The Child Mind & Narrative Weirdness

Aristotle believed that eels come from earthworms and earthworms emerge from mud. 

My youngest child insists this makes sense—since rain creates earthworms by wetting dirt, and then the earthworms, once born, crave their mother, the water, and a couple set out to find her. This is how earthworms discovered the ocean, which they could not resist after crawling inside it. The earthworms forgot about dirt and started a new life–their bodies grew bigger to suit the environment. 

“Call them eels or ocean-worms,” my daughter says, “but they are sisters to the earthworms no matter what you name them.”

This relationship between naming, associating, and invoking lies at the heart of my favorite writing. And I suspect kids are better at hearing it—kids have fewer stakes in saying the correct or accurate thing. The child’s mind takes what exists and builds from the unlikely into the marvelous. The gonads of a male eel are a looped, frilly organ located inside the animal. This is easier for a child to imagine because a child doesn’t have a theory about where gonads should be located.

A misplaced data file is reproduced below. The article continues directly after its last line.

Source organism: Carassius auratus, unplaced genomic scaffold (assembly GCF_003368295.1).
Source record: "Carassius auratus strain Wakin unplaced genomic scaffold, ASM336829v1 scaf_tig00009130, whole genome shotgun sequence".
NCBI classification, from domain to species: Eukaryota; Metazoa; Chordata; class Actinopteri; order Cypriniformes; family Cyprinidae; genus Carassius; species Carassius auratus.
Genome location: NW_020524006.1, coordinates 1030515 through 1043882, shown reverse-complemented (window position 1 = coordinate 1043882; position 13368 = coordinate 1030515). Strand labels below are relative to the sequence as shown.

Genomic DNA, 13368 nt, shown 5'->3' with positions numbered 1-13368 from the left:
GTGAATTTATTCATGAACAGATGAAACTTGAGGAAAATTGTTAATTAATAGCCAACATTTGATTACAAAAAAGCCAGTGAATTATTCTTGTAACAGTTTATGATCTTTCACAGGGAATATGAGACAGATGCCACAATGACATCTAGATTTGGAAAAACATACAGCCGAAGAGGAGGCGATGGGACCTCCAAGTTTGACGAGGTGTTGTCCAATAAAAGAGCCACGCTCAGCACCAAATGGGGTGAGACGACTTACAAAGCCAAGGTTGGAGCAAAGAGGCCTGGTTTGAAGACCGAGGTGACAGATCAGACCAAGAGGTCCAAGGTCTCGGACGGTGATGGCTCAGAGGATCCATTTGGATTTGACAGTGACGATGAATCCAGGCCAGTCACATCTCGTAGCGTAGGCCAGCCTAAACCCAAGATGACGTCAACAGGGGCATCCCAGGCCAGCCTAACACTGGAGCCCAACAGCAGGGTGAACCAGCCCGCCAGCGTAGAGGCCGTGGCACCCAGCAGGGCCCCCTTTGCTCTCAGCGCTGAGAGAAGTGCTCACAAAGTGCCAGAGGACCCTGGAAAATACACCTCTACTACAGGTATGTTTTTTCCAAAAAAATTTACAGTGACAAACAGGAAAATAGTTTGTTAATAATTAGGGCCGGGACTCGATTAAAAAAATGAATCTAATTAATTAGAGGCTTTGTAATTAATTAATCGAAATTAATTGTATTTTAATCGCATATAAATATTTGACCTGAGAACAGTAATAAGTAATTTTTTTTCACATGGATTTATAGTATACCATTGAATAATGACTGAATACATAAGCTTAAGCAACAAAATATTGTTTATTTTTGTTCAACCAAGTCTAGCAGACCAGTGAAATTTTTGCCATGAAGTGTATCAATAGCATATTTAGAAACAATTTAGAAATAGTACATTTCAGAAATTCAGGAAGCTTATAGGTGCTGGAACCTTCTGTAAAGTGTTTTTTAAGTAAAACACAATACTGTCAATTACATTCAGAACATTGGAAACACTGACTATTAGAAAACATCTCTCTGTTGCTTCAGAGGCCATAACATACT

Ralph Waldo Emerson said: “God himself does not speak prose, but communicates with us as by hints, inferences, and dark resemblances in objects lying all around us.” The child-mind allows these resemblances to speak. The child-mind embraces narrative weirdness. 

As a child, I didn’t understand why blasphemy was a sin. I understood blasphemy privately, as a form of betrayal, the perfidy one commits when sharing the name of an invisible friend with others. To make that name public is to make it available to critique, to the chuckles of adults and the cruel derision of peers. It is to make the friend vulnerable to disbelief. 

The social crime of blasphemy—the sin of it—did not make sense to the child, to the I who took blasphemy personally as a betrayal of the sacred by exposing a secret. Telling others about the invisible friend will kill it. 

Adults should not be trusted because they engage in euphemism, which I took to be a sort of language-based profanation that could not commit to exposure, that refused to do the murderous deed, and yet wanted to gesture towards it. To gesture towards a deed one won’t commit is a form of cowardice. To speak is to risk the death of what you love most. To be eleven is to know this better than the adults.